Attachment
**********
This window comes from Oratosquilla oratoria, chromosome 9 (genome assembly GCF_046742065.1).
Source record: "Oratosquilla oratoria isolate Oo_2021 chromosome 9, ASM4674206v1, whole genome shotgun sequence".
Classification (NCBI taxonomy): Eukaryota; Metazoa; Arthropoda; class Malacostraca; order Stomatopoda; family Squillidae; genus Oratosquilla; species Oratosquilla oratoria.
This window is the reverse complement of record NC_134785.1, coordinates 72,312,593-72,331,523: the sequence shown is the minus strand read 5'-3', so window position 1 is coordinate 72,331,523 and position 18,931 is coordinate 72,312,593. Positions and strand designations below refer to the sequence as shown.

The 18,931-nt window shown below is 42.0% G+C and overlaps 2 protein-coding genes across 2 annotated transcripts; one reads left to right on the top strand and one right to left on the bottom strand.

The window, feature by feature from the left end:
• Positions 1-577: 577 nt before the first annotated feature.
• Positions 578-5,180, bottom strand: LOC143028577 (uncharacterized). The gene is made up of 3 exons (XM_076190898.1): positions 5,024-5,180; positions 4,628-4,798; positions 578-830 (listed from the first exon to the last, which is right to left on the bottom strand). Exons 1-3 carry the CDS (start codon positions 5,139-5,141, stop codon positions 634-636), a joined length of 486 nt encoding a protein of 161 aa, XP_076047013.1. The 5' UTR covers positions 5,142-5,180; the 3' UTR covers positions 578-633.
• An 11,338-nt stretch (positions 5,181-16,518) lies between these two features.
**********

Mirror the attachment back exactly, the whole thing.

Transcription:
This window comes from Oratosquilla oratoria, chromosome 9 (genome assembly GCF_046742065.1).
Source record: "Oratosquilla oratoria isolate Oo_2021 chromosome 9, ASM4674206v1, whole genome shotgun sequence".
Classification (NCBI taxonomy): Eukaryota; Metazoa; Arthropoda; class Malacostraca; order Stomatopoda; family Squillidae; genus Oratosquilla; species Oratosquilla oratoria.
This window is the reverse complement of record NC_134785.1, coordinates 72,312,593-72,331,523: the sequence shown is the minus strand read 5'-3', so window position 1 is coordinate 72,331,523 and position 18,931 is coordinate 72,312,593. Positions and strand designations below refer to the sequence as shown.

The 18,931-nt window shown below is 42.0% G+C and overlaps 2 protein-coding genes across 2 annotated transcripts; one reads left to right on the top strand and one right to left on the bottom strand.

The window, feature by feature from the left end:
• Positions 1-577: 577 nt before the first annotated feature.
• Positions 578-5,180, bottom strand: LOC143028577 (uncharacterized). The gene is made up of 3 exons (XM_076190898.1): positions 5,024-5,180; positions 4,628-4,798; positions 578-830 (listed from the first exon to the last, which is right to left on the bottom strand). Exons 1-3 carry the CDS (start codon positions 5,139-5,141, stop codon positions 634-636), a joined length of 486 nt encoding a protein of 161 aa, XP_076047013.1. The 5' UTR covers positions 5,142-5,180; the 3' UTR covers positions 578-633.
• An 11,338-nt stretch (positions 5,181-16,518) lies between these two features.